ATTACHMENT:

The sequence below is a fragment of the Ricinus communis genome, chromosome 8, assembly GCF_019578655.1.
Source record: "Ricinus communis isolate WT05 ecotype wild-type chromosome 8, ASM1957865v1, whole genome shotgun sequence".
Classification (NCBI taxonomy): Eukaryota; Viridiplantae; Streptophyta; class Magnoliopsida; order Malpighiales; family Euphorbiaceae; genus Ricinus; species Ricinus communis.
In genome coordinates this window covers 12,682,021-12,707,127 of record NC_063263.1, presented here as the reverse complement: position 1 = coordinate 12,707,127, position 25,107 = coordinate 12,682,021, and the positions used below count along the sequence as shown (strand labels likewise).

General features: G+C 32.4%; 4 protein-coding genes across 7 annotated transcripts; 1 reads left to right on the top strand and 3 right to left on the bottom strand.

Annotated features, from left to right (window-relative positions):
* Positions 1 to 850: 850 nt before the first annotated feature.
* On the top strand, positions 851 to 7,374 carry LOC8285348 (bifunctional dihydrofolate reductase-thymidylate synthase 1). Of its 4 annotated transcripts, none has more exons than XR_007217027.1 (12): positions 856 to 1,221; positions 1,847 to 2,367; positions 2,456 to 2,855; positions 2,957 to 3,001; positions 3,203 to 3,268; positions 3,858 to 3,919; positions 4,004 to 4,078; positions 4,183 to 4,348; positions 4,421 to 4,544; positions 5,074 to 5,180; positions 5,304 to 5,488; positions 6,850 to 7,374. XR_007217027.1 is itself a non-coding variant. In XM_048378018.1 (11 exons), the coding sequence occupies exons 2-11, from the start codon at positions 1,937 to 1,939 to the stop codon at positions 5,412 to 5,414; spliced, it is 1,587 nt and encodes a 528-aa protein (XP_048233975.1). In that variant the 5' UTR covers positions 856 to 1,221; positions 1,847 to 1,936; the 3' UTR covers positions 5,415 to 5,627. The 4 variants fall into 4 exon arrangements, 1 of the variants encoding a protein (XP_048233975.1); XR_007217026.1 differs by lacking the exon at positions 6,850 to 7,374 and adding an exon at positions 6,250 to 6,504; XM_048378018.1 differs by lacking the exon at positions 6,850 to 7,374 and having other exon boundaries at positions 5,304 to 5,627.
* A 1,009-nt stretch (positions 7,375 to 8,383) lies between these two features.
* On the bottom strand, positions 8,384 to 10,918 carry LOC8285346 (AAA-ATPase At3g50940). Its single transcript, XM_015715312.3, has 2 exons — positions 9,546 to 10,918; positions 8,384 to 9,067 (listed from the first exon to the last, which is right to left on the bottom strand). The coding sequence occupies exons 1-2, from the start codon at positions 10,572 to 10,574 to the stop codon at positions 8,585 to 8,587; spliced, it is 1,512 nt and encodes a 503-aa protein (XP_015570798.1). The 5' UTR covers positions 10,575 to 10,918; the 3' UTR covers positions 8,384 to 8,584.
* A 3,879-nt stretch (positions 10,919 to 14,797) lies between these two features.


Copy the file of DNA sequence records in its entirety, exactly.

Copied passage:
The sequence below is a fragment of the Ricinus communis genome, chromosome 8, assembly GCF_019578655.1.
Source record: "Ricinus communis isolate WT05 ecotype wild-type chromosome 8, ASM1957865v1, whole genome shotgun sequence".
Classification (NCBI taxonomy): Eukaryota; Viridiplantae; Streptophyta; class Magnoliopsida; order Malpighiales; family Euphorbiaceae; genus Ricinus; species Ricinus communis.
In genome coordinates this window covers 12,682,021-12,707,127 of record NC_063263.1, presented here as the reverse complement: position 1 = coordinate 12,707,127, position 25,107 = coordinate 12,682,021, and the positions used below count along the sequence as shown (strand labels likewise).

General features: G+C 32.4%; 4 protein-coding genes across 7 annotated transcripts; 1 reads left to right on the top strand and 3 right to left on the bottom strand.

Annotated features, from left to right (window-relative positions):
* Positions 1 to 850: 850 nt before the first annotated feature.
* On the top strand, positions 851 to 7,374 carry LOC8285348 (bifunctional dihydrofolate reductase-thymidylate synthase 1). Of its 4 annotated transcripts, none has more exons than XR_007217027.1 (12): positions 856 to 1,221; positions 1,847 to 2,367; positions 2,456 to 2,855; positions 2,957 to 3,001; positions 3,203 to 3,268; positions 3,858 to 3,919; positions 4,004 to 4,078; positions 4,183 to 4,348; positions 4,421 to 4,544; positions 5,074 to 5,180; positions 5,304 to 5,488; positions 6,850 to 7,374. XR_007217027.1 is itself a non-coding variant. In XM_048378018.1 (11 exons), the coding sequence occupies exons 2-11, from the start codon at positions 1,937 to 1,939 to the stop codon at positions 5,412 to 5,414; spliced, it is 1,587 nt and encodes a 528-aa protein (XP_048233975.1). In that variant the 5' UTR covers positions 856 to 1,221; positions 1,847 to 1,936; the 3' UTR covers positions 5,415 to 5,627. The 4 variants fall into 4 exon arrangements, 1 of the variants encoding a protein (XP_048233975.1); XR_007217026.1 differs by lacking the exon at positions 6,850 to 7,374 and adding an exon at positions 6,250 to 6,504; XM_048378018.1 differs by lacking the exon at positions 6,850 to 7,374 and having other exon boundaries at positions 5,304 to 5,627.
* A 1,009-nt stretch (positions 7,375 to 8,383) lies between these two features.
* On the bottom strand, positions 8,384 to 10,918 carry LOC8285346 (AAA-ATPase At3g50940). Its single transcript, XM_015715312.3, has 2 exons — positions 9,546 to 10,918; positions 8,384 to 9,067 (listed from the first exon to the last, which is right to left on the bottom strand). The coding sequence occupies exons 1-2, from the start codon at positions 10,572 to 10,574 to the stop codon at positions 8,585 to 8,587; spliced, it is 1,512 nt and encodes a 503-aa protein (XP_015570798.1). The 5' UTR covers positions 10,575 to 10,918; the 3' UTR covers positions 8,384 to 8,584.
* A 3,879-nt stretch (positions 10,919 to 14,797) lies between these two features.